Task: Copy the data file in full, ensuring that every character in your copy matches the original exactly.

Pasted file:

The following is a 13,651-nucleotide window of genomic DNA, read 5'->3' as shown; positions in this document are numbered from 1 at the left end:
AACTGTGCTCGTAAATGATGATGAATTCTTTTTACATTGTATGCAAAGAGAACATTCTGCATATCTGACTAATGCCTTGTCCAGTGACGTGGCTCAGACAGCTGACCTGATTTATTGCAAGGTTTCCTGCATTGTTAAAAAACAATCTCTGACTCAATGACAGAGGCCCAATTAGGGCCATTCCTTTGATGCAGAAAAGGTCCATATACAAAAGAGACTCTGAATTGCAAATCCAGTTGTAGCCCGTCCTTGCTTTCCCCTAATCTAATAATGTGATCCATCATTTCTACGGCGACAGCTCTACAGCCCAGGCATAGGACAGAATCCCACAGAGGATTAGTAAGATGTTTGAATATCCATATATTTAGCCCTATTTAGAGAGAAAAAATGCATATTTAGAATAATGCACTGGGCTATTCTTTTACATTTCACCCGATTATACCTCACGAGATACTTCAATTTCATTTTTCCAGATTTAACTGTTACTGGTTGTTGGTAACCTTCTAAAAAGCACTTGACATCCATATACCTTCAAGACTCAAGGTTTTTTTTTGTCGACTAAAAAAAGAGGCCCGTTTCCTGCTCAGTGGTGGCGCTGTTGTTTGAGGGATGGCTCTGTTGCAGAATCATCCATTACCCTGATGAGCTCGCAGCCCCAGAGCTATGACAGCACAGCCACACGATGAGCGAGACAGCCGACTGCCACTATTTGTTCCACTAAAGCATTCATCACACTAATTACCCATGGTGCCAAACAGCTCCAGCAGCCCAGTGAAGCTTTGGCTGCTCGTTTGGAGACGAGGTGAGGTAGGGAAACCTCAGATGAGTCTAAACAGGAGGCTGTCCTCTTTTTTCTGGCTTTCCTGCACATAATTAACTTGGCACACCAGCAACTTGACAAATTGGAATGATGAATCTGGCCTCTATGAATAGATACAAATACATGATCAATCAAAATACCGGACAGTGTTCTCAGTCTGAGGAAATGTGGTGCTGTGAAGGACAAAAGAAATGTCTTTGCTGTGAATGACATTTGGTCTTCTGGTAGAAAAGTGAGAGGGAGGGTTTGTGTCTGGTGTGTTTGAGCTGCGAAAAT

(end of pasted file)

The following is a 13,651-nucleotide window of genomic DNA, read 5'->3' as shown; positions in this document are numbered from 1 at the left end:
AACTGTGCTCGTAAATGATGATGAATTCTTTTTACATTGTATGCAAAGAGAACATTCTGCATATCTGACTAATGCCTTGTCCAGTGACGTGGCTCAGACAGCTGACCTGATTTATTGCAAGGTTTCCTGCATTGTTAAAAAACAATCTCTGACTCAATGACAGAGGCCCAATTAGGGCCATTCCTTTGATGCAGAAAAGGTCCATATACAAAAGAGACTCTGAATTGCAAATCCAGTTGTAGCCCGTCCTTGCTTTCCCCTAATCTAATAATGTGATCCATCATTTCTACGGCGACAGCTCTACAGCCCAGGCATAGGACAGAATCCCACAGAGGATTAGTAAGATGTTTGAATATCCATATATTTAGCCCTATTTAGAGAGAAAAAATGCATATTTAGAATAATGCACTGGGCTATTCTTTTACATTTCACCCGATTATACCTCACGAGATACTTCAATTTCATTTTTCCAGATTTAACTGTTACTGGTTGTTGGTAACCTTCTAAAAAGCACTTGACATCCATATACCTTCAAGACTCAAGGTTTTTTTTTGTCGACTAAAAAAAGAGGCCCGTTTCCTGCTCAGTGGTGGCGCTGTTGTTTGAGGGATGGCTCTGTTGCAGAATCATCCATTACCCTGATGAGCTCGCAGCCCCAGAGCTATGACAGCACAGCCACACGATGAGCGAGACAGCCGACTGCCACTATTTGTTCCACTAAAGCATTCATCACACTAATTACCCATGGTGCCAAACAGCTCCAGCAGCCCAGTGAAGCTTTGGCTGCTCGTTTGGAGACGAGGTGAGGTAGGGAAACCTCAGATGAGTCTAAACAGGAGGCTGTCCTCTTTTTTCTGGCTTTCCTGCACATAATTAACTTGGCACACCAGCAACTTGACAAATTGGAATGATGAATCTGGCCTCTATGAATAGATACAAATACATGATCAATCAAAATACCGGACAGTGTTCTCAGTCTGAGGAAATGTGGTGCTGTGAAGGACAAAAGAAATGTCTTTGCTGTGAATGACATTTGGTCTTCTGGTAGAAAAGTGAGAGGGAGGGTTTGTGTCTGGTGTGTTTGAGCTGCGAAAAT